- Fecal Incontinence
|Chronic Granulomatous Disease With Inflammatory Bowel Disease: Clinical Presentation, Treatment, and Outcomes From the USIDNET Registry
J Allergy Clin Immunol Pract. 2022 May;10(5):1325-1333.e5. doi: 10.1016/j.jaip.2021.12.035.Epub 2022 Jan 14.
Brenna LaBere 1, Maria J Gutierrez 2, Hannah Wright 3, Elizabeth Garabedian 4, Hans D Ochs 5, Ramsay L Fuleihan 6, Elizabeth Secord 7, Rebecca Marsh 8, Kathleen E Sullivan 9, Charlotte Cunningham-Rundles 10, Luigi D Notarangelo 11, Karin Chen 12
1Department of Pediatrics, University of Utah School of Medicine, Salt Lake City, Utah; Division of Immunology, Boston Children's Hospital, Boston, Mass.
2Division of Pediatric Allergy and Immunology, Johns Hopkins University, Baltimore, Md.
3United States Immunodeficiency Network, Towson, Md.
4National Institutes of Health, National Human Genome Research Institute, Bethesda, Md.
5Division of Immunology, Department of Pediatrics, University of Washington and Seattle Children's Research Institute, Seattle, Wash.
6Division of Allergy, Immunology and Rheumatology, Department of Pediatrics, Columbia University Irving Medical Center, New York-Presbyterian and Morgan Stanley Children's Hospital, New York, NY.
7Division of Allergy and Immunology, Wayne Pediatrics, Wayne State University School of Medicine, Detroit, Mich.
8Department of Pediatrics, University of Cincinnati, and Division of Bone Marrow Transplantation and Immune Deficiency, Cincinnati Children's Hospital Medical Center, Cincinnati, Ohio.
9Division of Allergy and Immunology, Children's Hospital of Philadelphia, Philadelphia, Pa; Department of Pediatrics, Perelman School of Medicine at University of Pennsylvania, Philadelphia, Pa.
10Division of Allergy and Immunology, Department of Medicine, the Icahn School of Medicine at Mount Sinai, New York, NY.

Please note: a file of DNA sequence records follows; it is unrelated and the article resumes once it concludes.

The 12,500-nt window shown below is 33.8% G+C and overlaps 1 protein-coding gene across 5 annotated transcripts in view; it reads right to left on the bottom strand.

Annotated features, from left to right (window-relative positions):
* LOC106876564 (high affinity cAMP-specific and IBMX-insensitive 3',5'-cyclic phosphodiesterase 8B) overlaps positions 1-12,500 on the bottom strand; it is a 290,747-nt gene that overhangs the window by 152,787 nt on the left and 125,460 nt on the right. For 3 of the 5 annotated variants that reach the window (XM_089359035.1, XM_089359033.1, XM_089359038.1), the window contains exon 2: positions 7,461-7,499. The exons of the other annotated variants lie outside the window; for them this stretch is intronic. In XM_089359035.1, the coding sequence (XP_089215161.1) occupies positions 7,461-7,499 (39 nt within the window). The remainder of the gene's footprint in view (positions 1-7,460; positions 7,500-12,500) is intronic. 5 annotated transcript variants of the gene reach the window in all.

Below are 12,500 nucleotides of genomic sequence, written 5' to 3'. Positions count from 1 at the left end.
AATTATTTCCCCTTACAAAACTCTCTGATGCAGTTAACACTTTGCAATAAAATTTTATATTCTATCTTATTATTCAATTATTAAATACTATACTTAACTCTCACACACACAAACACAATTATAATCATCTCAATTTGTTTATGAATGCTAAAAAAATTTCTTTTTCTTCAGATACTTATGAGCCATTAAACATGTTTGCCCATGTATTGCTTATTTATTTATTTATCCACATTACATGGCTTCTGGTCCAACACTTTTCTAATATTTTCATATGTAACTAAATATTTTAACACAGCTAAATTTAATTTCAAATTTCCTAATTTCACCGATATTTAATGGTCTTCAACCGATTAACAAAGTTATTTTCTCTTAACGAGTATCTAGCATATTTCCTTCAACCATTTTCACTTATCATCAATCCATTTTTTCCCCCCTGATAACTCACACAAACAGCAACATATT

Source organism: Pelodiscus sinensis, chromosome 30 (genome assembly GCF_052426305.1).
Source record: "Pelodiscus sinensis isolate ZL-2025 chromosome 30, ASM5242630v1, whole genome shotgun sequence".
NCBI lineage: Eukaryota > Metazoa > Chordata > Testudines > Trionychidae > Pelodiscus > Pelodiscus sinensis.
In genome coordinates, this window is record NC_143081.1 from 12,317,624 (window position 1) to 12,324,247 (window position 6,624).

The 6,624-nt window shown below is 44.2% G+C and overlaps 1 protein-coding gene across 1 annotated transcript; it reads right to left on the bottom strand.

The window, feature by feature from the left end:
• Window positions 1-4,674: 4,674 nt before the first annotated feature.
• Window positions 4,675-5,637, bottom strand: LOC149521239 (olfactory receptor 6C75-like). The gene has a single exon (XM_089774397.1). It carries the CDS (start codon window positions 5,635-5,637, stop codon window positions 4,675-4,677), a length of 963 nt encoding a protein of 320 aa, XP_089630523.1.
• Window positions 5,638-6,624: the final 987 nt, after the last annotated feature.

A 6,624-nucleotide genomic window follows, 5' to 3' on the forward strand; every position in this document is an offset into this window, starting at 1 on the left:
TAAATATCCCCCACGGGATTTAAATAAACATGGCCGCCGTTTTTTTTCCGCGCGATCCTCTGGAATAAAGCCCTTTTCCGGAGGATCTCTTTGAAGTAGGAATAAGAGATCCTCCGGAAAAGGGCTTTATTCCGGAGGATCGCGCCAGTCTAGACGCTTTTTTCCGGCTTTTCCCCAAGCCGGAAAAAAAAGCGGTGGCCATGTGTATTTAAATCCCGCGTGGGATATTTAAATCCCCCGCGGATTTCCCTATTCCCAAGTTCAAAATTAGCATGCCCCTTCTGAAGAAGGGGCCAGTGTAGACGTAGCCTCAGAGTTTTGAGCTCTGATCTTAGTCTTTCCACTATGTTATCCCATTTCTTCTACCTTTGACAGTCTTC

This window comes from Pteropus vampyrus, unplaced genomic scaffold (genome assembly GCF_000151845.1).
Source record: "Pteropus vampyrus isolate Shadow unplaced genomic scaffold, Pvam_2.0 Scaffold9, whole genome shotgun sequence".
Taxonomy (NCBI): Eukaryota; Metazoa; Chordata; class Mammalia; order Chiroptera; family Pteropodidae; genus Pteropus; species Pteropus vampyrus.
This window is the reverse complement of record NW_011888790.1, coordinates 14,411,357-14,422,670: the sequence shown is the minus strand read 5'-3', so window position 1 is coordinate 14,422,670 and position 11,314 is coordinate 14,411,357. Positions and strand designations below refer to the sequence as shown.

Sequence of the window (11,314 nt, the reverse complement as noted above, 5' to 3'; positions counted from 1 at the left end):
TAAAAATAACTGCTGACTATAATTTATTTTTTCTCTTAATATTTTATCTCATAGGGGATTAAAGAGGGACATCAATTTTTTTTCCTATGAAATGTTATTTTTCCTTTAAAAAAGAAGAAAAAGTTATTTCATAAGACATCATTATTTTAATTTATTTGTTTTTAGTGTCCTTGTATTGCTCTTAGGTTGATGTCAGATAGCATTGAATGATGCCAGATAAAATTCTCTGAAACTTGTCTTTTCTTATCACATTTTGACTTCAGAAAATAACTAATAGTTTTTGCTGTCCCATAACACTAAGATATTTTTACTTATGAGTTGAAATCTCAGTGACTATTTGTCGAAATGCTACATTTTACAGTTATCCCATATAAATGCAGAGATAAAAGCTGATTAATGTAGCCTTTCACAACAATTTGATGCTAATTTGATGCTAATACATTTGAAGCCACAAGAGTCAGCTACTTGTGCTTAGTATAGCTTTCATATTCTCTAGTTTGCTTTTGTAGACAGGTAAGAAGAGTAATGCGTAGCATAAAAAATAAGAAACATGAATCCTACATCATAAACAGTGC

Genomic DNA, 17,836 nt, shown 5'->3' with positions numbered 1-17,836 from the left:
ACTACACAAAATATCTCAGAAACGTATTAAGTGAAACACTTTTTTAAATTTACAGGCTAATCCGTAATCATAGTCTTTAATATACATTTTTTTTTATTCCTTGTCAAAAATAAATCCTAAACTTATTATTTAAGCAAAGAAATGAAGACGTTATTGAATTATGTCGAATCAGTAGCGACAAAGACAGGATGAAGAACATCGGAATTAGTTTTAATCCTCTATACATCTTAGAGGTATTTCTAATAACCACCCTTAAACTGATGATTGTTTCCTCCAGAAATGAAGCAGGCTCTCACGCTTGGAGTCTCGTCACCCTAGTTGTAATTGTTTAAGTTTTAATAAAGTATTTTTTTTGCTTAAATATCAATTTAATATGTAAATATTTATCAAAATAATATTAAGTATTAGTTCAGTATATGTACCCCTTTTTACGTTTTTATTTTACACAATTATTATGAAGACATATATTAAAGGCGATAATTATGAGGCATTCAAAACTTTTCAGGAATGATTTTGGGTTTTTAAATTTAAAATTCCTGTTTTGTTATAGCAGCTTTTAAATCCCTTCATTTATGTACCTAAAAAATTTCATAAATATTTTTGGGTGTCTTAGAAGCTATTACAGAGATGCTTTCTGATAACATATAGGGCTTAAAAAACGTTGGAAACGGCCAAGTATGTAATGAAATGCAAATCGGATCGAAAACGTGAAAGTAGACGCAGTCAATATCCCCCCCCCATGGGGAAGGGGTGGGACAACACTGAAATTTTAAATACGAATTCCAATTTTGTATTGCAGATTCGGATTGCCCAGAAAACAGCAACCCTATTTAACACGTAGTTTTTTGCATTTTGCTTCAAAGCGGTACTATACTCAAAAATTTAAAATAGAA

11Laboratory of Clinical Immunology and Microbiology, National Institute of Allergy and Infectious Diseases, National Institutes of Health, Bethesda, Md.
12Division of Allergy and Immunology, Department of Pediatrics, University of Utah School of Medicine, Salt Lake City, Utah; Division of Immunology, Department of Pediatrics, University of Washington and Seattle Children's Research Institute, Seattle, Wash. Electronic address: Karin.Chen@SeattleChildrens.org.
Background: Chronic granulomatous disease (CGD) is an inborn error of immunity caused by defects in the phagocytic nicotinamide adenine dinucleotide phosphate oxidase complex, leading to increased susceptibility to infection and inflammatory autoimmune diseases. Up to 50% of patients have gastrointestinal (GI) involvement and meet diagnostic criteria for inflammatory bowel disease (CGD-IBD).
Objective: We analyzed patients with CGD from the US Immunodeficiency Network (USIDNET) registry to determine whether IBD changes the presentation, treatment, and outcomes of patients with CGD.
Methods: A retrospective evaluation of CGD cases from the USIDNET registry was completed. CGD-IBD was defined as the presence of any major physician-reported inflammatory, noninfectious GI disease manifestation. Demographic information, conditions, infections, antimicrobial therapies, immunomodulator use, and hematopoietic stem cell transplantation data were analyzed.
Results: Of 194 patients with a diagnosis of CGD, 96 met criteria for IBD and 98 were categorized in the non-IBD group. Patients with CGD-IBD had an increased rate of infection compared with the non-IBD group (0.66 vs 0.36 infections/patient/year). Enteric organism infections were more common in patients with IBD. Immunomodulators were used at a significantly higher percentage in patients with IBD compared with patients without IBD (80% vs 56%, P < .001). Of the entire CGD cohort, 17 patients died (8.8%), with no significant difference between patients with IBD and patients without IBD (P = 1.00).
Conclusion: Infectious events, enteric organism infections, and use of immunomodulatory drugs were higher in patients with IBD than patients without IBD; however, mortality was not increased. Patients with CGD and concurrent IBD are at increased risk for disease complications, supporting the importance of early recognition, diagnosis, and treatment.